Spencer Dinwiddie emerges in Brooklyn

The Brooklyn Nets started the season with a winning record. And they did that AFTER losing Jeremy Lin. Six games into the season and the Nets might be…good? That is taking it a little too far but they definitely play hard, fast, and are enjoyable to watch. The Brooklyn Nets have become one of the most fun teams to watch in the NBA. Every night they feel like a bunch of scrappy no-names coming together to defy the odds. After defeating the Cavaliers 112-107 most of the NBA world took notice of just how hard and fast the Nets play. Not only did the team make a statement but so did Spencer Dinwiddie. Playing for a season-high 32 minutes Spencer Dinwiddie had a career-high 22 points and the go-ahead three to beat the Cavs.

This will be Spencer Dinwiddie’s third team in four seasons. Last year Brooklyn released Yogi Ferrell to sign Dinwiddie to a 10-day contract. The 6’6’’ guard out of Colorado has had a difficult winding road on the way to realizing his dream of playing in the NBA. Dinwiddie had a stint in Detroit where he was assigned to the G-league and called back five times and another stint in Chicago where he didn’t even get to the end of the preseason with the team. The Nets signed him to a three-year deal this year and it seems that Dinwiddie has finally found a place in the association to call home.

Right now Dinwiddie’s larger than life personality on Twitter and his philanthropic endeavors have made him one of the best young guys to follow in the NBA. His growth as a man, member of the Brooklyn/New York community, and basketball player are all intriguing and exciting parts of having Dinwiddie on the team.   

The 24-year-old has great size and athleticism for his position. Although he mainly plays the point, he’s capable of slotting into several positions both offensively and defensively. Now that Jeremy Lin is gone, Dinwiddie will be expected to be the team’s primary ball-handler behind D’Angelo Russell. Dinwiddie is currently leading the team in assists with 5.8 per game. His ball handling, court vision, and unselfishness make him the perfect complement to Kenny Atkinson’s fast pace, quick shot, run and gun style of offense. The beginning of this season has been Dinwiddie’s coming out parade but his efficiency, which has always been a problem, continues to be an area he can improve. In Dinwiddie’s first two seasons he shot 30% and then 35% from the field. Although this was in only 46 games, it makes it clear why the team felt the need to send him back and forth to developmental leagues. In his 59 games with the Nets last year he shot a respectable 44% from the field and has opened this season just hovering around 40.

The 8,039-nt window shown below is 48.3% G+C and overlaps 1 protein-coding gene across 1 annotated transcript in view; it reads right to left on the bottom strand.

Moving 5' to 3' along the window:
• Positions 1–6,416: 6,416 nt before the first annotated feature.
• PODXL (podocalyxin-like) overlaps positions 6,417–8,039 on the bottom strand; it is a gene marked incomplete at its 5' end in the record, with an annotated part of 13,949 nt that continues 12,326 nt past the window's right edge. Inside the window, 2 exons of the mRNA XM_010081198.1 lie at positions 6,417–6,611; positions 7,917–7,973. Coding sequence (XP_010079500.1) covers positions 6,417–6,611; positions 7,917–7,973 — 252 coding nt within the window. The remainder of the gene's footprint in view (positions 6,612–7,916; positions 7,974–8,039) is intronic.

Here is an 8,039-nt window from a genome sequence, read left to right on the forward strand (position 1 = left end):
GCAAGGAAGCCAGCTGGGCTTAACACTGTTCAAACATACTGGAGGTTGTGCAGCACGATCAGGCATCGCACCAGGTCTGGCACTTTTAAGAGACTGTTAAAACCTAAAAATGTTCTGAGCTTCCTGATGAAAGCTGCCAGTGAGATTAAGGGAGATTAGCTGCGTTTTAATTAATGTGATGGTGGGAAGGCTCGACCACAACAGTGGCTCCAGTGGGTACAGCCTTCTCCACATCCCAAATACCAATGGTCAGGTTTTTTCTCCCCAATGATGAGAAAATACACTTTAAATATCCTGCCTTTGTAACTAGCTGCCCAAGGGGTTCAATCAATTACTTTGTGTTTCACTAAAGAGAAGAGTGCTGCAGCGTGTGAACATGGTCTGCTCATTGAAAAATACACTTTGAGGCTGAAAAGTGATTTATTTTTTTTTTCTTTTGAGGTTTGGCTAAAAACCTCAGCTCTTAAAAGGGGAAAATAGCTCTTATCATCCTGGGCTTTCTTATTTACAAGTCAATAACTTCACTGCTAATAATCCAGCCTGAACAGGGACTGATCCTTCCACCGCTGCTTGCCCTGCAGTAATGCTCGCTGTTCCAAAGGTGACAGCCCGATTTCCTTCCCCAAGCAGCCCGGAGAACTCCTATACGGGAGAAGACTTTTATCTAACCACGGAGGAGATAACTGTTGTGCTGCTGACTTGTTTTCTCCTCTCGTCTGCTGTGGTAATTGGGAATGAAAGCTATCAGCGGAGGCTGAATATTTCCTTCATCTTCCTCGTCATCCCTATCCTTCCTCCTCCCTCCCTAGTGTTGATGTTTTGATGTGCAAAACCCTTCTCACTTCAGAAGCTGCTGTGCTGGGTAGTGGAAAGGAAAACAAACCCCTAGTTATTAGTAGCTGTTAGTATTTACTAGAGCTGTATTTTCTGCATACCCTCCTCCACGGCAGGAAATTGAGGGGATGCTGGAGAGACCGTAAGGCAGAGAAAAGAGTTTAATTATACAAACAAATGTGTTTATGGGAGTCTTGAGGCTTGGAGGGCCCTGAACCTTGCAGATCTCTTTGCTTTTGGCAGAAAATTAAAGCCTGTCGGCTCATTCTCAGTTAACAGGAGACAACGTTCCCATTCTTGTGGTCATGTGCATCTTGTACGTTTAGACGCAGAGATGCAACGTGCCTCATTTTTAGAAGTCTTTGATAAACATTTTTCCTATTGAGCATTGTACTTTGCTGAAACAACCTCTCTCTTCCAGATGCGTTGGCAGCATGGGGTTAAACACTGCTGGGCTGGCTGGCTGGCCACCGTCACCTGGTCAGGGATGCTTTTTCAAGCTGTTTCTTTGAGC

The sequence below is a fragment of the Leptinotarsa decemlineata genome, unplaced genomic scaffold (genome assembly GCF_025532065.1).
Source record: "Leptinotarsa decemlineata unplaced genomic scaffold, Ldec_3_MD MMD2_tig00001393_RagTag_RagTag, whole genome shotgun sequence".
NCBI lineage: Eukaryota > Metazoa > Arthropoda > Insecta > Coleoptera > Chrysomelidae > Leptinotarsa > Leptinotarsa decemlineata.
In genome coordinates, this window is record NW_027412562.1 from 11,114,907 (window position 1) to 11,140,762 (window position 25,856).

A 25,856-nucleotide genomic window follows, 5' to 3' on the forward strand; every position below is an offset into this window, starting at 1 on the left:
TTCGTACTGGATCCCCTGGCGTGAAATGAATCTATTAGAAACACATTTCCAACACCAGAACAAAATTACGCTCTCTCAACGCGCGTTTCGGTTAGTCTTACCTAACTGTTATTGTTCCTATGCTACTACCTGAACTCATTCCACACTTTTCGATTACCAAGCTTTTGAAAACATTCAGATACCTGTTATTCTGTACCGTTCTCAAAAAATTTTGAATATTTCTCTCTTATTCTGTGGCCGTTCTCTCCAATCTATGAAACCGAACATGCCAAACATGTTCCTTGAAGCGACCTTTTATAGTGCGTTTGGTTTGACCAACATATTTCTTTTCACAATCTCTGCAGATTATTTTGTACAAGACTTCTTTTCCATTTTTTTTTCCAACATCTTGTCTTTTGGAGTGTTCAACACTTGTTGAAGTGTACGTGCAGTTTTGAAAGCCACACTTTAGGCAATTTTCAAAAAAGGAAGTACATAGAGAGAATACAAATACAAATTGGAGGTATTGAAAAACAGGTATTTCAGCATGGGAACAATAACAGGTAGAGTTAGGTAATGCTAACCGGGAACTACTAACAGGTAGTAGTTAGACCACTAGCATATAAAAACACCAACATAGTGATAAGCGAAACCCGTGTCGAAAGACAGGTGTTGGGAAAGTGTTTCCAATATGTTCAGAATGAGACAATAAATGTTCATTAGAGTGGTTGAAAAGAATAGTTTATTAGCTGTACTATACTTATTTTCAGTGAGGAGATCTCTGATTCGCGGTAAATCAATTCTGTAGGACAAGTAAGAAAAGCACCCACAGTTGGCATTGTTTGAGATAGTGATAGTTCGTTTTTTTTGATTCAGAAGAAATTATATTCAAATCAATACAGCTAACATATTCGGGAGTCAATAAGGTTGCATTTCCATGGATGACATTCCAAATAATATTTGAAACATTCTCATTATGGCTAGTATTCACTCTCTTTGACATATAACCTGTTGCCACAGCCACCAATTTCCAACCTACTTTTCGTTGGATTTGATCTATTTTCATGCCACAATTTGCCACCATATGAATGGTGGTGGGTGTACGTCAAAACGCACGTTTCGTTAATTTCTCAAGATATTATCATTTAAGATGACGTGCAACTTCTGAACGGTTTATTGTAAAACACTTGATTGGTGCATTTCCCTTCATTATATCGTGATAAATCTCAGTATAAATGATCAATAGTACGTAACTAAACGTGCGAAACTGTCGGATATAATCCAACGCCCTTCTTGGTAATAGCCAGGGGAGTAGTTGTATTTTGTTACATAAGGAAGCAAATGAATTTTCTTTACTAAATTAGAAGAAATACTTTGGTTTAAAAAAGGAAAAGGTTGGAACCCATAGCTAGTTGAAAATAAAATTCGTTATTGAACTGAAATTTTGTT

This seasons per 36 totals for Dinwiddie come out to 16.7 points, 7.9 assists, and 5.9 rebounds. Dinwiddie should see around 24-30 minutes a game for the rest of the season, barring any more injuries, and will definitely surpass his career totals of 6.2 points, 3.0 assists, and 2.2 rebounds a game. In extended playing time last year he got the chance to show that he belongs in the NBA. This year, Dinwiddie will have the chance to prove just where stands amongst guards in the NBA. He isn’t afraid to speak his mind and suggested that he believes he might be the best player in the NBA. While that is a bit much, there’s no doubt that with his confidence and a real chance he will show everyone that he’s capable of doing a lot more than just surviving in this league.

None of Dinwiddie’s stats are so eye-popping that he deserves to be mentioned as anything other than an improving player. But his hunger to do well and the fact that he will be given an extended opportunity make him an exciting prospect to watch. The Nets knew what they were getting with Jeremy Lin and were excited to see what Russell could potentially blossom into from the guard position. Dinwiddie has emerged as a third guard to be excited about. On teams like the Nets it is hard to differentiate the future important pieces moving forward or just those bodies who happen to be getting NBA minutes because you have to put someone out there. As of now, Dinwiddie is turning his career into one that makes it necessary for teams to want to keep him around.


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